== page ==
From what I’m told, the synthetic oils the teams are using are more difficult to clean up than conventional petroleum-based fluids. The new oil-dry required for synthetics is not only less effective, but tends to produce choking dust clouds when it’s used. So, how hard would it be to just ban synthetic oils?
It looks like the unemployment rate in North Carolina is about to ratchet up a notch, courtesy of Chip Ganassi.
Anyone else still trying to pry the cat off the ceiling after Sunday’s command to start the engines?
I’m hearing rumors Michael Waltrip‘s palatial home in Sherrill’s Ford is on the market. The property includes a pool house perfect for hiding out from the police after a late-night single-car wreck. Maybe Britney Spears would be interested?
Only FOX could promote a baseball game with highlights of bench-clearing brawls.
Areas of the country struggling with lengthy droughts might want to schedule Nationwide qualifying sessions to get some much needed rain.
The Hindenburg Award for Foul Fortune
It’s been a long time since Gordon looked that awful in an undamaged car. Hitting the wall just put him out of his misery and out of everyone else’s way.
Martin Truex Jr. had a solid top-10 run going before his engine expired with a handful of laps to go.
Dale Earnhardt Jr. looked to have a solid shot at a win at long last, before his team did what they always seem to be doing lately; they adjusted a competitive car to the point Junior would have been lucky to keep it in a 50-acre patch of briars.
The “Seven Come Fore Eleven” Award for Fine Fortune
After qualifying 35th, it appeared that Burton was going to be an also ran on Sunday. Somebody forgot to tell Burton that.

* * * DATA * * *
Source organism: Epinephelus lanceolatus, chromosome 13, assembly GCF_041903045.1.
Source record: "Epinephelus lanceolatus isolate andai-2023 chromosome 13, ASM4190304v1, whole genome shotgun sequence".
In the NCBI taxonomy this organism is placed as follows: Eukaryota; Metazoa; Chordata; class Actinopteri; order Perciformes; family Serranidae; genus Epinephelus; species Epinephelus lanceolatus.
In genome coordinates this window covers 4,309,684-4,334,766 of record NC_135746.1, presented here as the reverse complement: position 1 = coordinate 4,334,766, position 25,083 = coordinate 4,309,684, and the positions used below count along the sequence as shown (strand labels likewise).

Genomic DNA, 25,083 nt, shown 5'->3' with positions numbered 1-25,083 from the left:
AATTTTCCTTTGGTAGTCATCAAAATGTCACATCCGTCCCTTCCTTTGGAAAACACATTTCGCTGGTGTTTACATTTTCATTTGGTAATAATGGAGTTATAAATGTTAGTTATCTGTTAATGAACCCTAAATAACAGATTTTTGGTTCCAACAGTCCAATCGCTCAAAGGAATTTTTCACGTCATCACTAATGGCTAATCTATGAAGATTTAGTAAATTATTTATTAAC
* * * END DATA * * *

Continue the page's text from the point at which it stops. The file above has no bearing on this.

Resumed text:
Kyle Busch won the Nationwide race on Saturday, and finished third in Sunday’s Cup event. All in all, that’s a pretty fair weekend’s work.
All three Joe Gibbs Racing teams finished in the top seven on Sunday, while all three of the Richard Childress-owned Chevys finished in the top 11. Seven and 11? Is this Texas or Vegas?
Thankfully, Yeley got out of his car unhurt after a savage wreck. How many times must the white dove fly before concrete walls are forever banned?
- Edwards won for the third time in seven races this season. Even had he not been penalized those 100 points, Edwards would still be fourth in the standings, 84 behind Burton and 25 behind Kevin Harvick, who hasn’t won a race this year. That seems to be a pretty clear indication the points system needs a major tweaking.
- Two months into the season, Busch has already won at least one race in all three of NASCAR’s top touring series.
- Gordon endured his third DNF of the 2008 season. Last year, he failed to finish only one race.
- Jimmie Johnson finished second for the second time this season, but what you’ll be hearing all week is none of the Hendrick teams have won yet in 2008.
- Busch (third) managed his first top-10 finish in three races on Sunday. Busch has now led laps in six of this season’s seven Cup events.